An interesting tidbit in the news today with Translink announcing that Belfast Central Station is to be renamed “Lanyon Place” following a programme of refurbishment due to be completed in September. From the press release :
The Lanyon Place area has become a major hub of activity, with the ‘Lanyon’ name being adopted by a range of neighbouring businesses, alongside Belfast City Council’s exciting plans for the Lanyon Tunnels.
‘We consulted with a range of local stakeholders regarding this name change, and Lanyon Place made sense in order to provide more clarity on where the station is geographically located within the city. We plan to phase the new name in over the coming months, with the official name change introduced from September when the works are due to be completed.
The renaming of the station breaks with a little piece of tradition that is not well understood by Belfast residents and visitors alike – who often ask “why is it called Belfast Central when it isn’t in any way central ?”
The answer lies in the long and fractured history of the railways in Belfast. Back in the Victorian era, when the railways were being constructed under what was then a kind of dot-com boom, private sector investors were building railways all over the place, subject to little control other than soft-touch parliamentary authorisation. In Belfast, there were three separate and unconnected railway terminii, all of them grand, opulent structures reflecting the huge amounts of capital being poured into their construction, and the prestige the new railway companies felt their stations and routes ought to have.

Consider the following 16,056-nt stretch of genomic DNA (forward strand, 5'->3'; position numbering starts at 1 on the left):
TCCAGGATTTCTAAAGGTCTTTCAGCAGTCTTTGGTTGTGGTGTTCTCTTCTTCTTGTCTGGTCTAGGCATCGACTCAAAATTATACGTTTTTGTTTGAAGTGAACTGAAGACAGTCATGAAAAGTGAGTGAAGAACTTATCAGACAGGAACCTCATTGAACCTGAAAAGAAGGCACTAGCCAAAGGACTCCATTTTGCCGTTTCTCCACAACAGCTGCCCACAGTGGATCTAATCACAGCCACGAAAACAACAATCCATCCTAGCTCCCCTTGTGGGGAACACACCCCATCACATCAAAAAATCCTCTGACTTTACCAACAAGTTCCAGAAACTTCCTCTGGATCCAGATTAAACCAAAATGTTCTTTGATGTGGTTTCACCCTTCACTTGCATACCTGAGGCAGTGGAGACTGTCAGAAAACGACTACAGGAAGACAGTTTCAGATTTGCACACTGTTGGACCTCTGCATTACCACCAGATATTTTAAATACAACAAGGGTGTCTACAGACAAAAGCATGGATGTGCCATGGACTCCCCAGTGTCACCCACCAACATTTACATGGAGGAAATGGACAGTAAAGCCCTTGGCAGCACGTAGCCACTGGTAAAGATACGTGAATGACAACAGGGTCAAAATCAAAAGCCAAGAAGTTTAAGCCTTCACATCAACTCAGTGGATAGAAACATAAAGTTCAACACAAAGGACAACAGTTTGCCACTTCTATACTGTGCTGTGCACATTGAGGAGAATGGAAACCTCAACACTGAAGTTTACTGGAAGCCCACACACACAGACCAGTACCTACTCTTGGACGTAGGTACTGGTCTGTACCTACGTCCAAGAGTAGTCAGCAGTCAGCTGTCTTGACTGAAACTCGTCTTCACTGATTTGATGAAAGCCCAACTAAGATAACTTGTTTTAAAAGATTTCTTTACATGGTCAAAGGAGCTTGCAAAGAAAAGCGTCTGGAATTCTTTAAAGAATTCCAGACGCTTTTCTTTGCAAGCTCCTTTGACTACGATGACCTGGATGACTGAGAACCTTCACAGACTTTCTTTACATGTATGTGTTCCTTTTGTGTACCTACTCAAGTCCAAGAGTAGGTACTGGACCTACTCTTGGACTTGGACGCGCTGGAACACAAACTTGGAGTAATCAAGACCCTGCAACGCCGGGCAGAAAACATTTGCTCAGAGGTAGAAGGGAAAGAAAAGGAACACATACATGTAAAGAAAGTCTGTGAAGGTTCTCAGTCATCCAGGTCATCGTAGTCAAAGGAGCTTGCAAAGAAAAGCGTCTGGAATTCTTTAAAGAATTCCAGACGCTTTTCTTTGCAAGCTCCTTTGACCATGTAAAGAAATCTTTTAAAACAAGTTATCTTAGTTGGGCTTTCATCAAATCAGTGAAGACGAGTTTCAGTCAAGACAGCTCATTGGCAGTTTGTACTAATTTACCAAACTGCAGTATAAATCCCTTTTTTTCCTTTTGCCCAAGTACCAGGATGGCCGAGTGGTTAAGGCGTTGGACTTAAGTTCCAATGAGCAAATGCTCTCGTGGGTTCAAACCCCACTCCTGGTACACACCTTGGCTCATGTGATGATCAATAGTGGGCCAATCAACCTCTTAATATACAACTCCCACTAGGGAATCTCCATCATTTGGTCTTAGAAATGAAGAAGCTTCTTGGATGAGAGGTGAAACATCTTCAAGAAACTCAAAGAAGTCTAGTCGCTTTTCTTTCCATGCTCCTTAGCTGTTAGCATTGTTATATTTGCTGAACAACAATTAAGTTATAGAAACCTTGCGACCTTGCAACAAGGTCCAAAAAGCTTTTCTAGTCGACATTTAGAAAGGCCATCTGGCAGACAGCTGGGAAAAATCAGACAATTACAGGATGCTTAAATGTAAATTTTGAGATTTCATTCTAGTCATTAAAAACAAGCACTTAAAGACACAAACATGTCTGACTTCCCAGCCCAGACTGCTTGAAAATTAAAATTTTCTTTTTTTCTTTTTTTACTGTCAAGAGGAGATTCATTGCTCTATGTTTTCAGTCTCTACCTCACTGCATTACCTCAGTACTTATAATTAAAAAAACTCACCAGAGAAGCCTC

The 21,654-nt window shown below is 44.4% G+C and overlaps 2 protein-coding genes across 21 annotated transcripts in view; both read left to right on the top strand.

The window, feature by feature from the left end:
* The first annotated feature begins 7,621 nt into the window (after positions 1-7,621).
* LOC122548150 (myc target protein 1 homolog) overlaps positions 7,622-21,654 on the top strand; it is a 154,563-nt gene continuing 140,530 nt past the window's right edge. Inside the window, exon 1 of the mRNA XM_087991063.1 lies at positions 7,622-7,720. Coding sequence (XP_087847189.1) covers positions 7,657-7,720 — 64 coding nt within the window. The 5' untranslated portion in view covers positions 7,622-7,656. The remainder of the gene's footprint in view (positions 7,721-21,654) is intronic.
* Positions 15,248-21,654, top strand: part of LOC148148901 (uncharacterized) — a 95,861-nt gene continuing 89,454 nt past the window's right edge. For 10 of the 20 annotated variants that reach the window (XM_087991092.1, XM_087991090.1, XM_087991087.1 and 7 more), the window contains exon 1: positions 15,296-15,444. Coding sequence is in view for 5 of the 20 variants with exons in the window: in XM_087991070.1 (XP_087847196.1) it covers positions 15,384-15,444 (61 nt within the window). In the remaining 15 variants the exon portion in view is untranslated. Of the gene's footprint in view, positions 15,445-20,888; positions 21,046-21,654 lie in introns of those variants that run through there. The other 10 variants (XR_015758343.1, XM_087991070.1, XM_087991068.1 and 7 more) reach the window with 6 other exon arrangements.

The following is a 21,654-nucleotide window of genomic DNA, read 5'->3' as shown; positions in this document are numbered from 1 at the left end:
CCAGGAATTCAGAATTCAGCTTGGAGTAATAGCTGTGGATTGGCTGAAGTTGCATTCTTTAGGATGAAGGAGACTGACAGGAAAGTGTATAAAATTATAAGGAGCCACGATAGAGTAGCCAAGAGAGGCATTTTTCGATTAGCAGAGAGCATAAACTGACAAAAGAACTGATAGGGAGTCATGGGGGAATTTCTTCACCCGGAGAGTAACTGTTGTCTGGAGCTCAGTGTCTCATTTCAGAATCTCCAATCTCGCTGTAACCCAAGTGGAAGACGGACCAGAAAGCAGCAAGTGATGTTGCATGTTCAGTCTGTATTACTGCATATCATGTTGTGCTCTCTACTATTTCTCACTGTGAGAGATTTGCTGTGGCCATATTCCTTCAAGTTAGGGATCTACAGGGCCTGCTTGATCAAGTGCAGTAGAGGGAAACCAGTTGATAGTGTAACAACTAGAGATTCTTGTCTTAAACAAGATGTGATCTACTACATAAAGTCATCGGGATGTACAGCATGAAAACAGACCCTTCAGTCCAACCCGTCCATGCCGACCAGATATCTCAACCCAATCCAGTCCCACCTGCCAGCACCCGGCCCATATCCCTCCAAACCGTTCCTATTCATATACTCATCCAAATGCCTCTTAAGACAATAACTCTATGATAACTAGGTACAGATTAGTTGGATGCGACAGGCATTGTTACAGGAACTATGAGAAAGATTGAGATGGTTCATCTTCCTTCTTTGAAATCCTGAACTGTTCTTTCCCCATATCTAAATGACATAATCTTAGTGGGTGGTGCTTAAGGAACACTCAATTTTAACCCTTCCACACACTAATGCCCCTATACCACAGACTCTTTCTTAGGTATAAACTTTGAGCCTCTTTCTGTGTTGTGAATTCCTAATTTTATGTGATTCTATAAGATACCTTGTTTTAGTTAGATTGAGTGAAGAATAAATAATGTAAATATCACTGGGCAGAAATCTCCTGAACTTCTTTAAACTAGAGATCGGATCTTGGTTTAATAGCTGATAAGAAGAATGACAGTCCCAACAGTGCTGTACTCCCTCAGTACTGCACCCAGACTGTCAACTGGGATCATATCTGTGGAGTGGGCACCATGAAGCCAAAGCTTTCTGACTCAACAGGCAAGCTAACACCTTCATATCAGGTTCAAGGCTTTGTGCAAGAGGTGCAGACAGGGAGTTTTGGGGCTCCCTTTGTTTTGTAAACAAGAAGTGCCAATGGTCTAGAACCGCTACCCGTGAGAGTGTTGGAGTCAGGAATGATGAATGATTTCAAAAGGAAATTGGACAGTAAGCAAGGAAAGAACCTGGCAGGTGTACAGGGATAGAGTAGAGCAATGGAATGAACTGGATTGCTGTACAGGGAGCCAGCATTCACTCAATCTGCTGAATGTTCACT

Only a few weeks ago, the last remaining (visible) part of the original York Road railway station – the Midland Building, previously known as the Midland Hotel – was quietly demolished. This was originally the part of terminus of what started life as the Belfast and Ballymena Railway Company in 1848. This enormous station and its associated yards and facilities stretched to the north and west from York Road all the way across to Duncrue Street. Later, the original company was subsumed by the Belfast and Northern Counties Railway, until it was taken over by the GB-based London Midland and Scotland railway, who subsumed it under the name “Northern Counties Committee”.
The LMS-NCC controlled one of the two major routes serving Derry out of Belfast as well as innumerable branch lines along the way, and supervised what would turn out to be the last major railway construction project anywhere on the island of Ireland for nearly a century – the Bleach Green-Monkstown bridge and direct curve, in the early 1930s.